In return, Shelley had purchased for me a fridge magnet of Regina, Saskatchewan since I traveled so much. She lived in the suburbs so had a much easier time the evening before to find the right gift for me!

Principles to Follow

I learned a great deal from this experience.

  1. Have one-on-one time with people. There is great power from planning some upfront time with people to learn about their motivations, needs and wants, and personal preferences around how they like to be recognized.
  2. Money isn’t everything. You don’t have to spend a lot of money to give something that is meaningful to another person so long as you invest personal time and effort into the token of appreciation you give to them.
  3. Focus on personalization. Try very hard to find something to give a person as a gift of recognition that is uniquely tailored to them. It may take a little more time than my experience depicts but it’s really worth it.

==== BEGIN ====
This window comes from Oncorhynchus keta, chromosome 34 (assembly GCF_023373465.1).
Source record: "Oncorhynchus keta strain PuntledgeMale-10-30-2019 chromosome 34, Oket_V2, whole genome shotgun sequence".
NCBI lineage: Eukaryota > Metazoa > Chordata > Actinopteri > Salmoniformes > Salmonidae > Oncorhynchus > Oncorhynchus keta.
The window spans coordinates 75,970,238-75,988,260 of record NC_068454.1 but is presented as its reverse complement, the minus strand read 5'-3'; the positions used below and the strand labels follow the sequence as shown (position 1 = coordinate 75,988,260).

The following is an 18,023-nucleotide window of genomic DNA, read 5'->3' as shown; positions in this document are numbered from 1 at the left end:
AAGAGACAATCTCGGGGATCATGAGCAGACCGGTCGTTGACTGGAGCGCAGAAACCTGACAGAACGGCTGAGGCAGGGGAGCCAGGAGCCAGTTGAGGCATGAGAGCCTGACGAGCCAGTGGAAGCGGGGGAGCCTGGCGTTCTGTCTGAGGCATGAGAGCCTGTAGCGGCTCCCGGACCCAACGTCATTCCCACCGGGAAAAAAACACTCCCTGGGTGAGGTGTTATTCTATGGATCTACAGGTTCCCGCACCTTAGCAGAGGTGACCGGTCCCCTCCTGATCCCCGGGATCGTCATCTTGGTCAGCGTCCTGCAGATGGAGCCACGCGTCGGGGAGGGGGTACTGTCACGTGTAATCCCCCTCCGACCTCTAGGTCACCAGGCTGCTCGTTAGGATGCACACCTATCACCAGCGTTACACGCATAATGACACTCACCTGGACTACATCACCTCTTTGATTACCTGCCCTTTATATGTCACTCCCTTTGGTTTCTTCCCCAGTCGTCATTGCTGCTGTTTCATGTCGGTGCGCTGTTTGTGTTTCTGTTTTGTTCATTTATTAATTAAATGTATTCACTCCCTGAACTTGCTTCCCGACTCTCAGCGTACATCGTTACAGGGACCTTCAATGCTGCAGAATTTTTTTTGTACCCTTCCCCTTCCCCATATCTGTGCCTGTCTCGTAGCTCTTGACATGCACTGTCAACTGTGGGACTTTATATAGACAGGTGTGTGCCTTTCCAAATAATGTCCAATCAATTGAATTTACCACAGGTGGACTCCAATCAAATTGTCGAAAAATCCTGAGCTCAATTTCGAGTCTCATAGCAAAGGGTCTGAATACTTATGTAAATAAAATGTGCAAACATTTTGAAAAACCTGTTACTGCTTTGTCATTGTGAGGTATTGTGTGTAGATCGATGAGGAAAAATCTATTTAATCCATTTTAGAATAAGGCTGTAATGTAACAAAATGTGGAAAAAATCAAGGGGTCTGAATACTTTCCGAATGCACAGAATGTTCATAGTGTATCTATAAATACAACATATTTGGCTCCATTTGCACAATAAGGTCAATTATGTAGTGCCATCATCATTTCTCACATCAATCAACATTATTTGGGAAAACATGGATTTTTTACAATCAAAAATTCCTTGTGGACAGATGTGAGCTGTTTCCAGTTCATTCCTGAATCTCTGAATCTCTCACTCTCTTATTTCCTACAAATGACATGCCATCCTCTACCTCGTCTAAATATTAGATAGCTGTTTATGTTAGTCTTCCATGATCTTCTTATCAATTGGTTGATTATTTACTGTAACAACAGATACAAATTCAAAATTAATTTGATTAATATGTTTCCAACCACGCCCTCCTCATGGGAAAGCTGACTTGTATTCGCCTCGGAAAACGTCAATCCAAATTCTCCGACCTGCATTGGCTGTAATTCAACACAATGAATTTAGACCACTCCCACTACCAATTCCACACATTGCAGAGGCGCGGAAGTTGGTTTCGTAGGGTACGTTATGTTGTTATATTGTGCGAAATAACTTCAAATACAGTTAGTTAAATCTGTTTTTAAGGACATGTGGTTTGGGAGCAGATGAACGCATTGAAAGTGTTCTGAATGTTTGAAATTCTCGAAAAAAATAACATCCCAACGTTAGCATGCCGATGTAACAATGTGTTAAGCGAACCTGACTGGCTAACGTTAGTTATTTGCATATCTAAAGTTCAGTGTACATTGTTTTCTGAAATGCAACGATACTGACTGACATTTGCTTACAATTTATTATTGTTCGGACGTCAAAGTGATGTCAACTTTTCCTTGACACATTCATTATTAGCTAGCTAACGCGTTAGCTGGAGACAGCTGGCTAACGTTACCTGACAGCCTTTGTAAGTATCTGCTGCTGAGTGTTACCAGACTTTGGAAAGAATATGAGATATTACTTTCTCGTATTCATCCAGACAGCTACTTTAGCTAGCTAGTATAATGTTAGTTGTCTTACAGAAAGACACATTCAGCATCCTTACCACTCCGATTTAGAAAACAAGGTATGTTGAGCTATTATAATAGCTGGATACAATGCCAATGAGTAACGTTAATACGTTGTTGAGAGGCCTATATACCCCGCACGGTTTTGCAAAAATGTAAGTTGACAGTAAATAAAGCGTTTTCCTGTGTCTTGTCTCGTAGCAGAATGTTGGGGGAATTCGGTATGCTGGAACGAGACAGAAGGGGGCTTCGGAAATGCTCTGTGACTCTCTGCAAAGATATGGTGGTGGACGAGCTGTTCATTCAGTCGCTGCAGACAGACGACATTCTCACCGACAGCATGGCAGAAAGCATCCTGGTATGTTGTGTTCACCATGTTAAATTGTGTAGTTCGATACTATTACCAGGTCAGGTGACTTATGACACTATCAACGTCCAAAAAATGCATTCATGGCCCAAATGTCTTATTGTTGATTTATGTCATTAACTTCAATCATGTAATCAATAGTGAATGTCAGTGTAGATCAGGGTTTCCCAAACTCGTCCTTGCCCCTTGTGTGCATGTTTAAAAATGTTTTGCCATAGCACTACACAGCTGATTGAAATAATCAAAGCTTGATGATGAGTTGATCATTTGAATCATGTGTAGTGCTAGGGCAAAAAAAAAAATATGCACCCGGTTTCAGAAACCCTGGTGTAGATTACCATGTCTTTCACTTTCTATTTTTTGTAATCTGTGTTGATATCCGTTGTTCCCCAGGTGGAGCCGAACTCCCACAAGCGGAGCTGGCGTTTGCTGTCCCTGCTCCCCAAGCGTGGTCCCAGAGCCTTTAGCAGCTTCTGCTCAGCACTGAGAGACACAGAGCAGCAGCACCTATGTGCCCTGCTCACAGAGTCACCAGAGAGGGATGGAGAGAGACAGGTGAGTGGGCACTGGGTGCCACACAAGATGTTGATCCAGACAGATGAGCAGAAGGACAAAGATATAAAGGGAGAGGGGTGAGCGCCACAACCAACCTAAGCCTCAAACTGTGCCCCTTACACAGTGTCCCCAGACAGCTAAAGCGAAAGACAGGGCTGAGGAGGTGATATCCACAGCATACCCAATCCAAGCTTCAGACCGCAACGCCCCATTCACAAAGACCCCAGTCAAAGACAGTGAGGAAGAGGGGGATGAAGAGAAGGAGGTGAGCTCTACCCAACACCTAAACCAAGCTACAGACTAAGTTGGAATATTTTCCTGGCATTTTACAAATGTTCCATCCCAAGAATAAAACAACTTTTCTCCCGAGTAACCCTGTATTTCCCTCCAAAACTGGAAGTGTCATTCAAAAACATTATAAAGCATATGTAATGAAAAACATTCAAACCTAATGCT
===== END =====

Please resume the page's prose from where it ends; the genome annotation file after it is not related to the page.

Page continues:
4. Do recognition right away. Don’t leave recognition gift purchasing to the last minute! I learned that lesson the hard way. Fortunately, some creativity and a wonderful wife helped me to win this time.

Question: How have you applied recognition preferences of a person to finding the perfect token of appreciation?

Roy is no longer writing new content for this site (he has retired!), but you can subscribe to Engage2Excel’s blog as Engage2Excel will be taking Roy’s place writing about similar topics on employee recognition and retention, leadership and strategy.

Please note: I reserve the right to delete comments that are offensive or off-topic.